Whereas with more generic buildings like the ones in MOO2, SMAC, etc, you think:
1. What is my need at this time
2. What do I build to address it
3. Where can I address that need
The latter favours an empire wide building queue. There is something about an empire wide queue that is appealing, but I can't place my finger on it. I don't like it if it means that I am going to be placing my buildings as soon as I decide to construct them every time.


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PostPosted: Thu Jun 10, 2004 8:12 am 
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@contructing buildings, planet queue vs. emipre queue

First, the main reason why i don't like a empire build queue (at least when it comes to buildings) is the well known post placing and i don't think an argument as "it don't matters whether things pop up out of nowhere or not. It's a video game" is valid, at least not for me. As already said, this way you don't have to plan but simply fullfil your need at the moment when placing buildings. I think post-placement isn't an option.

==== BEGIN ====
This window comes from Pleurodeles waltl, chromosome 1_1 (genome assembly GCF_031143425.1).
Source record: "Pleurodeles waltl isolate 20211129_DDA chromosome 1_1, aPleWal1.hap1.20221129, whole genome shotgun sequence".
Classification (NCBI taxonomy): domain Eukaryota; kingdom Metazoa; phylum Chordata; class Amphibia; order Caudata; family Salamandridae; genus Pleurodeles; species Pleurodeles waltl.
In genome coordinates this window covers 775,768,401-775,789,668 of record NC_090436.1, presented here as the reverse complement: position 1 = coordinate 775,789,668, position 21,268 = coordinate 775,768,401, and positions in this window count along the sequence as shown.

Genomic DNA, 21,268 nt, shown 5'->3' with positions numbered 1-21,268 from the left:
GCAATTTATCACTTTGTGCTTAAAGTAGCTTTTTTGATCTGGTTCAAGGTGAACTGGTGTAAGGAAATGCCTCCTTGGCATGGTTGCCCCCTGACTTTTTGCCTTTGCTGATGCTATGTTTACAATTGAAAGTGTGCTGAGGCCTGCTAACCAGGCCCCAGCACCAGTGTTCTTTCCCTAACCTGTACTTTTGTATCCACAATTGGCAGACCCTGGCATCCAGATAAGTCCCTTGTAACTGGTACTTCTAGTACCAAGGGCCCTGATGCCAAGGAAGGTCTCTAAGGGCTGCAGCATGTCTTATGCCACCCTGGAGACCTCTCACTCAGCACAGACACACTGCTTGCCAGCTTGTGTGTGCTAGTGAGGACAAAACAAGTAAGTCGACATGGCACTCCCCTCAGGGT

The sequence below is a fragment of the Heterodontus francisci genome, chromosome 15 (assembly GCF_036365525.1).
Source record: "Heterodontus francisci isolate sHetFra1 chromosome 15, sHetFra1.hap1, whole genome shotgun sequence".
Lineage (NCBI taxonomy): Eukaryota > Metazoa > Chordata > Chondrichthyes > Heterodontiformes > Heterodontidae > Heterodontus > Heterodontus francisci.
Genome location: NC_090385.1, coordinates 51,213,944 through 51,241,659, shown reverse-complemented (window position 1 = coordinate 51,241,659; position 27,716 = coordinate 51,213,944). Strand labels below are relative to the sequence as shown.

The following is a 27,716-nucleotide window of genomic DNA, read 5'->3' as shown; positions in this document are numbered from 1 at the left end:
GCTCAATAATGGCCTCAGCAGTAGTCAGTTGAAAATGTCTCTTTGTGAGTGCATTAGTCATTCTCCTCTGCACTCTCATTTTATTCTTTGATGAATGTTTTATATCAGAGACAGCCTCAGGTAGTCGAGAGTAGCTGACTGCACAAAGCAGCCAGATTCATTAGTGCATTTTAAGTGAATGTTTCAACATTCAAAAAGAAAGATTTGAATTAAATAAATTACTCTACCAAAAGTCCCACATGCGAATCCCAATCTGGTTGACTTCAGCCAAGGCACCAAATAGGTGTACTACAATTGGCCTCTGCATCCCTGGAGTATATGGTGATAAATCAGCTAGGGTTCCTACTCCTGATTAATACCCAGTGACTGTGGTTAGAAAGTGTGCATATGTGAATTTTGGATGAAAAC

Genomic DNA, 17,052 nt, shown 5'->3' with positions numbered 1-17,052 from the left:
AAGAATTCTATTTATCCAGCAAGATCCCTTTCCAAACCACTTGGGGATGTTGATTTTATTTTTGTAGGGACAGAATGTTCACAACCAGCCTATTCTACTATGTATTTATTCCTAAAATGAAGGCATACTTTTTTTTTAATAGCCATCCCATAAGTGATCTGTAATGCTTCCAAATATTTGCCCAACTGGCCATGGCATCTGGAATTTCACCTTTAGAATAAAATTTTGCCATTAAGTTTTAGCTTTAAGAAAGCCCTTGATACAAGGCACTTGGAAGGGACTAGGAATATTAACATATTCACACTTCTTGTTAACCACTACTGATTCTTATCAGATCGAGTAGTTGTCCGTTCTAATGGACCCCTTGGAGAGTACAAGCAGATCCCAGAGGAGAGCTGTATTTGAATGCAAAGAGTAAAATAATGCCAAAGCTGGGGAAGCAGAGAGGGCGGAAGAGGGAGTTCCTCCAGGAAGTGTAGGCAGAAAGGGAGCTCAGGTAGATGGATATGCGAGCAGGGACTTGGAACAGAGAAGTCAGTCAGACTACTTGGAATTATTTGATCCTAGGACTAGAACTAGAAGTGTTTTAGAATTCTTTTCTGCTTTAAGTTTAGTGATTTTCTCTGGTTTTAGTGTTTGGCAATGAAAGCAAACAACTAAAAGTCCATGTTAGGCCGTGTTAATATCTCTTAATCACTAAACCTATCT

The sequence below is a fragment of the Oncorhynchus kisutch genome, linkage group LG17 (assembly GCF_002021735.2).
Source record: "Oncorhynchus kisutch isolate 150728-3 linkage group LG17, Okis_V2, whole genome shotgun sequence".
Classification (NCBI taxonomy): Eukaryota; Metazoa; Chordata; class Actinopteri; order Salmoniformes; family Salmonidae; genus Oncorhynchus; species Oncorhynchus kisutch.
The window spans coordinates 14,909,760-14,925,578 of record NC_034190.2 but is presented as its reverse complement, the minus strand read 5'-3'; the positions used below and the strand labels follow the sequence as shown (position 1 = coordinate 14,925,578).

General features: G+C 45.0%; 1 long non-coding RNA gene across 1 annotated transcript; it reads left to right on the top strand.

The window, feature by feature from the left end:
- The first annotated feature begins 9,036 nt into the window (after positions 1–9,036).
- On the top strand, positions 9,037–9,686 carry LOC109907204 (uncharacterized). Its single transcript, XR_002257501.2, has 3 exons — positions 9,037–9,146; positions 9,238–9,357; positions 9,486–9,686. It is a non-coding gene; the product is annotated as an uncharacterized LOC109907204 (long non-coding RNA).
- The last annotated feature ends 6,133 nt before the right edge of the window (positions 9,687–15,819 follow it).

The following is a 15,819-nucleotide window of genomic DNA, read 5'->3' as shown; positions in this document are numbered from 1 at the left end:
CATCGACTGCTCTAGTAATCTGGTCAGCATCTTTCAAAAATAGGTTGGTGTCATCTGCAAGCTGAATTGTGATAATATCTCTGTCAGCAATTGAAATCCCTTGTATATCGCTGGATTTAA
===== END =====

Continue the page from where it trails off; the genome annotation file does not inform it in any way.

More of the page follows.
Limiting slots might be a good way to increase strategic decisions. But i also think the UI shouldn't match a specific amount of them because i'm pretty sure that we will have mods with more or less slots. Also the number of slot should be dependend of planet size, moons, technology...

If we decide constructing buildings per planet queue (very natural to me) then wonders should be handled the same way!? All what's left is constructing ships which is done at shipyards.